More than 1 in 10 American children live in poverty.
Many are anxious about their next meal. They fret about eviction. And too many are stressed by the threat of neighborhood violence.
The pandemic has only deepened the disadvantage.
A rolling census survey, designed to take the pulse of family life during the pandemic, shows that about one-third of low-income families with children in public and private schools consistently report their kids spent “much less time” on learning activities in the previous week than they did before the coronavirus struck.
Now, Congress has a once-in-a-generation opportunity to make a material difference in the lives of our most vulnerable kids. And it must act.
President Biden’s $1.9 trillion relief package is best known for the $1,400 direct payments it would send to low-income and middle-class Americans and its call for an extension of unemployment benefits.
But the proposal also includes a one-year expansion of the child tax credit that, if made permanent, could make a profound difference in the lives of the country’s most vulnerable kids.
The measure, put forth by Representative Richard Neal, the Springfield Democrat who chairs the powerful House Ways and Means Committee, would increase the credit families get per child from the current $2,000 to $3,000 for children under age 6 and to $3,600 for children ages 6 to 17.
And, just as important, it would expand access to the poorest families in the country. At present, the tax credit isn’t available to a family making under $2,500 — say, a single mom who lost her job and is living with a sibling. Nor does it fully phase in until a family’s income reaches nearly $12,000.
The result, according to Columbia University researchers, is that more than one-third of American children don’t get the full benefit of the tax credit — including half of Black and Latino children and a stunning 70 percent of kids with single mothers.
“It does not reach the children and families who would benefit from it the most,” says Sophie Collyer, research director at Columbia’s Center on Poverty and Social Policy.
The center estimates that the Neal expansion and other measures in the relief package would cut childhood poverty in half. And research shows that giving low-income families cash has extensive knock-on effects for their kids, including better learning outcomes, fewer psychological problems, and higher earnings as adults.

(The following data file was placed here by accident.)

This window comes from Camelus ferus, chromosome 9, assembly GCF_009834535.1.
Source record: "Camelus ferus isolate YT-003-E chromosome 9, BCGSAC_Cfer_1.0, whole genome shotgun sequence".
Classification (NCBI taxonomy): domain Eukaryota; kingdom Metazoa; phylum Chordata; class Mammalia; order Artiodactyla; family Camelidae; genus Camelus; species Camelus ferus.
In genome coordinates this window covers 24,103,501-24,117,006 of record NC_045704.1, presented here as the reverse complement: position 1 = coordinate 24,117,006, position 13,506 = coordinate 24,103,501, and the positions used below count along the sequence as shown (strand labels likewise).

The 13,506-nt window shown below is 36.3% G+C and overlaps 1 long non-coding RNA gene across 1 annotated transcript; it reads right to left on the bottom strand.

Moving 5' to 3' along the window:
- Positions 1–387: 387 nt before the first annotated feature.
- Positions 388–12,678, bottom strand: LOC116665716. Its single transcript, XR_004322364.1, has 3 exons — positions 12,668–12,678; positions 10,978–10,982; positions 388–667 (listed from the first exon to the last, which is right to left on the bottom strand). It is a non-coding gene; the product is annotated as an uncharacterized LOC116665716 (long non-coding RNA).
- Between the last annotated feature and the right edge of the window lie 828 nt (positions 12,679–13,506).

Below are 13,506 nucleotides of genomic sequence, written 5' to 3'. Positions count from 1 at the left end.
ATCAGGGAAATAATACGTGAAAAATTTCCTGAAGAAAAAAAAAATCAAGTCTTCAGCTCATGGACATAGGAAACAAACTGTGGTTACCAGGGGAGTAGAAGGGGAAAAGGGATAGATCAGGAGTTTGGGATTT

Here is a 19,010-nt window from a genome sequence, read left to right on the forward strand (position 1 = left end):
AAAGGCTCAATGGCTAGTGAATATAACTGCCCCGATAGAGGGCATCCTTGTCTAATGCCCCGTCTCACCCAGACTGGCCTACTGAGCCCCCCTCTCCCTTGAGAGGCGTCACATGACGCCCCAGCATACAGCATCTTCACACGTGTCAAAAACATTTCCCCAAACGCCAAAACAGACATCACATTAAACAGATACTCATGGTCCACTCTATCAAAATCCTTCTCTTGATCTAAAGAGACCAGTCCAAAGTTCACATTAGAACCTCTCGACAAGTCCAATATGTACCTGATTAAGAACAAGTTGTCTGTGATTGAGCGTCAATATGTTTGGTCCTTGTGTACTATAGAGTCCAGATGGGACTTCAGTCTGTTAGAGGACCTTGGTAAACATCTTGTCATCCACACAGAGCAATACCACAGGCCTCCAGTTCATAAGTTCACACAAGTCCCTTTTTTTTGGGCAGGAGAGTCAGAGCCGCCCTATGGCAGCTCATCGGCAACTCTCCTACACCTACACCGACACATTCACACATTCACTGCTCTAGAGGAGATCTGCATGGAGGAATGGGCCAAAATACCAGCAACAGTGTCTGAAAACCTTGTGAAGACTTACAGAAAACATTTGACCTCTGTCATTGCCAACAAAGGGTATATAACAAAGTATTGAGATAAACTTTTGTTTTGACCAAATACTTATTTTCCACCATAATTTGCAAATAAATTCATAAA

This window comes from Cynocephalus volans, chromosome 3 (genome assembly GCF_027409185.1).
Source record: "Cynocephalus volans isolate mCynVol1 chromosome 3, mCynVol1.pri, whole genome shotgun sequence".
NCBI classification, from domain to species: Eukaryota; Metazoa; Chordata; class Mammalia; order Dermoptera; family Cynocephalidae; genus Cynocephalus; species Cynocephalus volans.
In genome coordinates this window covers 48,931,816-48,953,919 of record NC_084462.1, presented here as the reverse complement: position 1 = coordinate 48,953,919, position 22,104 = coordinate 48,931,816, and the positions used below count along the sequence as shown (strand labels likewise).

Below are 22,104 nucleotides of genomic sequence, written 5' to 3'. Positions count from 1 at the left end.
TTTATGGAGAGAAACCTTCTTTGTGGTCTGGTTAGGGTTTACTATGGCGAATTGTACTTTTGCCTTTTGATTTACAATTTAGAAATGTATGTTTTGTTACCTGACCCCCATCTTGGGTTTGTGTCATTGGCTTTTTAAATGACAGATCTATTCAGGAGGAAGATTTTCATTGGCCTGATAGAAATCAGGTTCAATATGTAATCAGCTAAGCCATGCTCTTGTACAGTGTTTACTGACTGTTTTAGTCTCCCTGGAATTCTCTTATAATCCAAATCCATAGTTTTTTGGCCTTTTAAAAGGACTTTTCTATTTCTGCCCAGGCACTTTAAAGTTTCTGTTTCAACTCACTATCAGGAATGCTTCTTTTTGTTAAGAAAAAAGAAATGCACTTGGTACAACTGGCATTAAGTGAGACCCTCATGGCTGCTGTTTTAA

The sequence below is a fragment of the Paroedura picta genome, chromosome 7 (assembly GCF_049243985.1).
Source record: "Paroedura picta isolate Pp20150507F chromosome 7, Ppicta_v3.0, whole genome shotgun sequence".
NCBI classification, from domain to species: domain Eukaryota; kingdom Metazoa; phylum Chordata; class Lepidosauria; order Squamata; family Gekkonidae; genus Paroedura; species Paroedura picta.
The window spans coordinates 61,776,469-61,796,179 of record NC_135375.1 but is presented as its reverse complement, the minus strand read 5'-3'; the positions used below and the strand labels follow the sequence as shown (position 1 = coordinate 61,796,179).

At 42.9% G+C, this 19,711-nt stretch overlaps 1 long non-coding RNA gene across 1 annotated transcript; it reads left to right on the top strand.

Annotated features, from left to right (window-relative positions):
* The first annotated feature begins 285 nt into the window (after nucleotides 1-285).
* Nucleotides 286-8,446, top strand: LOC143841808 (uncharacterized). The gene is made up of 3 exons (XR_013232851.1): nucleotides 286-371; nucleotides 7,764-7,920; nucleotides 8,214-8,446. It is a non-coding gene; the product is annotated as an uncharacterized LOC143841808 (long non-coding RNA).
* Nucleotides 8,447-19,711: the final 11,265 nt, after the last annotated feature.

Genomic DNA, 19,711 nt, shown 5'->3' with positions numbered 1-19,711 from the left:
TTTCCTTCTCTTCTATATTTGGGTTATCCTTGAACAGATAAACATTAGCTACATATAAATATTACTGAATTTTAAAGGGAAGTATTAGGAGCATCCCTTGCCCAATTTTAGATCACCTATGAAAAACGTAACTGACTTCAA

But expanding the child tax credit would not just be a boon to the poorest American families. It would also help millions of middle-class families struggling to make ends meet; the tax credit only starts to phase out for heads of household when they earn $112,500 and married couples when they make $150,000.
One key feature: The Internal Revenue Service would pay out the benefit in advance of tax season, with the legislation calling for monthly payments beginning in July — $250 per month for older children and $300 per month for younger kids.
That steady stream of cash would be especially helpful to families facing job loss or other fluctuations in income.
But Congress cannot lift millions of children out of poverty only to let them fall a year later. It must work to make the child tax credit expansion permanent.
Wealthy countries in Europe and elsewhere have long provided cash allowances to families raising kids. And if America, which has one of the highest childhood poverty rates in the developed world, wants to improve its dismal standing, it will have to do the same.
Senate budget rules require Democrats to find a way to pay for the expansion if they’re going to cement it into law. And the best way to do that is to raise taxes on the corporations and wealthy individuals who got big cuts during the Trump years.
Senator Mitt Romney, a Utah Republican, is floating a different idea: offsetting the cost with cuts to programs for the poor.
That should be a nonstarter in a Democratic-controlled Washington with a rare opportunity to take meaningful steps toward addressing the economic inequality that has warped American capitalism over the last half-century.
But the Romney proposal does include some interesting ideas for administering the benefit that Democrats should consider. He would have the Social Security Administration rather than the IRS make the payments, for instance — turning to an agency with a long track record of issuing monthly checks. As appealing as that approach may be, it comes with its own bureaucratic challenges: The Social Security Administration would have to coordinate with the IRS to make the system work. In the end, lawmakers will need to land on a policy with the smoothest delivery for poor and middle-class families.
Some other tweaks to the Neal proposal may be in order, too — like strengthening a “safe harbor” provision that protects parents from clawbacks if the government sends them too much in advanced monthly payments; an unexpected bill at the end of the year can be a real hardship for some families.
That’s all detail work, though. The larger task for Congress is to face up to one of the country’s great moral failings — letting more than 9 million children languish in poverty — and to take meaningful action to remedy it now.
Editorials represent the views of the Boston Globe Editorial Board. Follow us on Twitter at @GlobeOpinion.